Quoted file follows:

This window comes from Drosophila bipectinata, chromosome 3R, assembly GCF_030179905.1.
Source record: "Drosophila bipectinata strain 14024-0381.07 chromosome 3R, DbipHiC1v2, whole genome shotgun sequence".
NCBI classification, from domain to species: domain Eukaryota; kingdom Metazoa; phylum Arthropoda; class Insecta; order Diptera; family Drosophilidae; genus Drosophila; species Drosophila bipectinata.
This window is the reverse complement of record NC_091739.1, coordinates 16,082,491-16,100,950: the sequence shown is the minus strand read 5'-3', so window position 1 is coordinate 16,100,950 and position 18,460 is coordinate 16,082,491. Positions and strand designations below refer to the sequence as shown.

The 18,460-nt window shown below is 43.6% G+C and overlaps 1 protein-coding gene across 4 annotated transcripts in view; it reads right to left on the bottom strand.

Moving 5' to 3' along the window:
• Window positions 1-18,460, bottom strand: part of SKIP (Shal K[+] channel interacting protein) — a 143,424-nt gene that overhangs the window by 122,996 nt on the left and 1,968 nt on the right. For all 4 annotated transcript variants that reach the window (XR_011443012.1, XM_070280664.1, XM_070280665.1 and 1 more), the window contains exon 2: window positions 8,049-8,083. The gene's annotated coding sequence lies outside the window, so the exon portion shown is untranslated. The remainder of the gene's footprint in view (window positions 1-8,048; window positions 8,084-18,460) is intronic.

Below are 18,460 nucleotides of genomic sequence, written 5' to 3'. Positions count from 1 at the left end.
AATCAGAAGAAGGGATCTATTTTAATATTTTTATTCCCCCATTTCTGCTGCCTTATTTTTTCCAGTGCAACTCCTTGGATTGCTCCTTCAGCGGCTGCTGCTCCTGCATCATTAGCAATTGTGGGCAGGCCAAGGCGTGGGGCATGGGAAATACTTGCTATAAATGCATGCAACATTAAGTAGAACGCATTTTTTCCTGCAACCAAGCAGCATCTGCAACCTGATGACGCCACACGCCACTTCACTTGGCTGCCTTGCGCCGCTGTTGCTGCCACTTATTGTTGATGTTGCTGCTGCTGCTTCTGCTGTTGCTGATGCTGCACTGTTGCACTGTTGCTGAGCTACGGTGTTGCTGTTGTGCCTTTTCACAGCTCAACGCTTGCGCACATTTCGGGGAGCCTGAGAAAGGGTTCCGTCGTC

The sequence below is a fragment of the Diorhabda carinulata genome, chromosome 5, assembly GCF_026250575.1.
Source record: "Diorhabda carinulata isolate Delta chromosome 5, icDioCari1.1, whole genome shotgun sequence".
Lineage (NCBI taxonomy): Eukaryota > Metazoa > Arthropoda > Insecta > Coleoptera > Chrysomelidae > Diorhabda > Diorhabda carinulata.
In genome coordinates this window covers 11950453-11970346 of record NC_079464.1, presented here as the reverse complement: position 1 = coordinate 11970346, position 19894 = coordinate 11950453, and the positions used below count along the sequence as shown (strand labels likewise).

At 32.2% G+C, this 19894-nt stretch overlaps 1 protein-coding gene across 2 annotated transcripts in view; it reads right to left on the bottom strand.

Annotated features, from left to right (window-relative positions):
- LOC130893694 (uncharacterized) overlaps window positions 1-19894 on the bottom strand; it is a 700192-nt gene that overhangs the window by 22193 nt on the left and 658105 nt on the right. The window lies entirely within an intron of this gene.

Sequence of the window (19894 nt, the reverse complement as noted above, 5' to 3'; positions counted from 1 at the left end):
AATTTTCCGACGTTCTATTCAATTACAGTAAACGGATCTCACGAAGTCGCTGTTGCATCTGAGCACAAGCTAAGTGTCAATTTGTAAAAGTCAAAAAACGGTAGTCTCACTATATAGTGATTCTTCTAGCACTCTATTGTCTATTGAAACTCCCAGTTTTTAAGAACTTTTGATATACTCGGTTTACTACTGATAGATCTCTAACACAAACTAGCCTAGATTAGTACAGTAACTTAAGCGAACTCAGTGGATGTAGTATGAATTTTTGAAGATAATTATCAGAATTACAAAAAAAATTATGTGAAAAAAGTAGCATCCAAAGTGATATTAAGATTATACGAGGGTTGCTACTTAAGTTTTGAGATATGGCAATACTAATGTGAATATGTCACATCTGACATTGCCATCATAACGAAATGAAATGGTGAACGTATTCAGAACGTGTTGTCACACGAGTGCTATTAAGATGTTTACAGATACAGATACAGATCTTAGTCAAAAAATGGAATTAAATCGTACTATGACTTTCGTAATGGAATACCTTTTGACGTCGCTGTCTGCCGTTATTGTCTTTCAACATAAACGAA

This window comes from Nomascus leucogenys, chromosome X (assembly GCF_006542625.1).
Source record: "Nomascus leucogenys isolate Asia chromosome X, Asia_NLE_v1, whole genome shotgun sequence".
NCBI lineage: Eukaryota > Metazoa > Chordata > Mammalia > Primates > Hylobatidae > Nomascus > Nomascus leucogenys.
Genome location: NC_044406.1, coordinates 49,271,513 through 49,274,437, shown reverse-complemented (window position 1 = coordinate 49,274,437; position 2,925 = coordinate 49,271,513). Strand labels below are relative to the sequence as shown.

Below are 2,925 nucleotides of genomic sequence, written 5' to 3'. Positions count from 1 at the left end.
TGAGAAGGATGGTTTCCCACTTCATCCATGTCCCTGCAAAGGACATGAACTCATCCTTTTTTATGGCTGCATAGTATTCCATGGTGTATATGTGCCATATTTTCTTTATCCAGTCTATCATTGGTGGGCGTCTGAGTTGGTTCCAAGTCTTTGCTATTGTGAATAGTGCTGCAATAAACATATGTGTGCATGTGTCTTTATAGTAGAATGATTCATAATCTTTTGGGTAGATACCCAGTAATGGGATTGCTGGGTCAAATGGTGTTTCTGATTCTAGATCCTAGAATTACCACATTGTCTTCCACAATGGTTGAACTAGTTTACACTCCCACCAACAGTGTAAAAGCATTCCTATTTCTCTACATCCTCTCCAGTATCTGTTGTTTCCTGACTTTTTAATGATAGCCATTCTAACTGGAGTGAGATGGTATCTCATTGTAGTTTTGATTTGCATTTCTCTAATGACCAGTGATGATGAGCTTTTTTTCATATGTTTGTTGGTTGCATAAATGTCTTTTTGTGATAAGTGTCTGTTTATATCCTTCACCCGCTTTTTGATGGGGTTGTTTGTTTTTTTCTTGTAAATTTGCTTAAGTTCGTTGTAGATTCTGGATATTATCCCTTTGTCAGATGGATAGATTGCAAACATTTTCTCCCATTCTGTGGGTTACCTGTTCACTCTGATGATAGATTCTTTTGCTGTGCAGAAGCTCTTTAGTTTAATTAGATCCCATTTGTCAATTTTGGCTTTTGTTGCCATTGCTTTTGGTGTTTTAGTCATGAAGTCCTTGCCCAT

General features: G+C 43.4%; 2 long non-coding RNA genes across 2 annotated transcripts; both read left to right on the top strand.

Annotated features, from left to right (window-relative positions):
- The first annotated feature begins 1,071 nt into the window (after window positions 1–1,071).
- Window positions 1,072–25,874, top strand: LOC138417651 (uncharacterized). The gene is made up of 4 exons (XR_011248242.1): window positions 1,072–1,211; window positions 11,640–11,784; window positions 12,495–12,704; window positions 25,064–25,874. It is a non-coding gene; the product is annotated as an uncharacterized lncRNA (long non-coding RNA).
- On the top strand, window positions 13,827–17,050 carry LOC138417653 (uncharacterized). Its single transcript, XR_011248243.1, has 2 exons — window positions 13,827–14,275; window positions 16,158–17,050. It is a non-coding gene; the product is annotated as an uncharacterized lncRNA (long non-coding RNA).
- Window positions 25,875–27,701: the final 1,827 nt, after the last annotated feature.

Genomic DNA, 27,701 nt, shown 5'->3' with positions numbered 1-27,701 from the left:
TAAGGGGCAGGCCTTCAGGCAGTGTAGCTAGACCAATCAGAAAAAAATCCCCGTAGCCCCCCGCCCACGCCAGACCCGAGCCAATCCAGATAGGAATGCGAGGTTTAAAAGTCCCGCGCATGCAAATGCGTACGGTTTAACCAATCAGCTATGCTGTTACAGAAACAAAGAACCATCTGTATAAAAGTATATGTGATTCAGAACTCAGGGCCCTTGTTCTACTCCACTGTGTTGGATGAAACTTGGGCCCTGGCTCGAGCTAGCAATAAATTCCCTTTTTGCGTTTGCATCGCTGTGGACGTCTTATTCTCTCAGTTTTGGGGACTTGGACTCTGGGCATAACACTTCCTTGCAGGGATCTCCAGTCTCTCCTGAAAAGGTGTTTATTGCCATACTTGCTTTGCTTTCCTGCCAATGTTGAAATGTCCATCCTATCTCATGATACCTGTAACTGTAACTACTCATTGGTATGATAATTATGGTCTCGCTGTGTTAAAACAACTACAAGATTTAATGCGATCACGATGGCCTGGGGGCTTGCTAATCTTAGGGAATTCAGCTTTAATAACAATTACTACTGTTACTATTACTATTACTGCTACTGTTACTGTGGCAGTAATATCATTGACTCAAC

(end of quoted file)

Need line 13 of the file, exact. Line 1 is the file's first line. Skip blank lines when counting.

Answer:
In genome coordinates this window covers 11950453-11970346 of record NC_079464.1, presented here as the reverse complement: position 1 = coordinate 11970346, position 19894 = coordinate 11950453, and the positions used below count along the sequence as shown (strand labels likewise).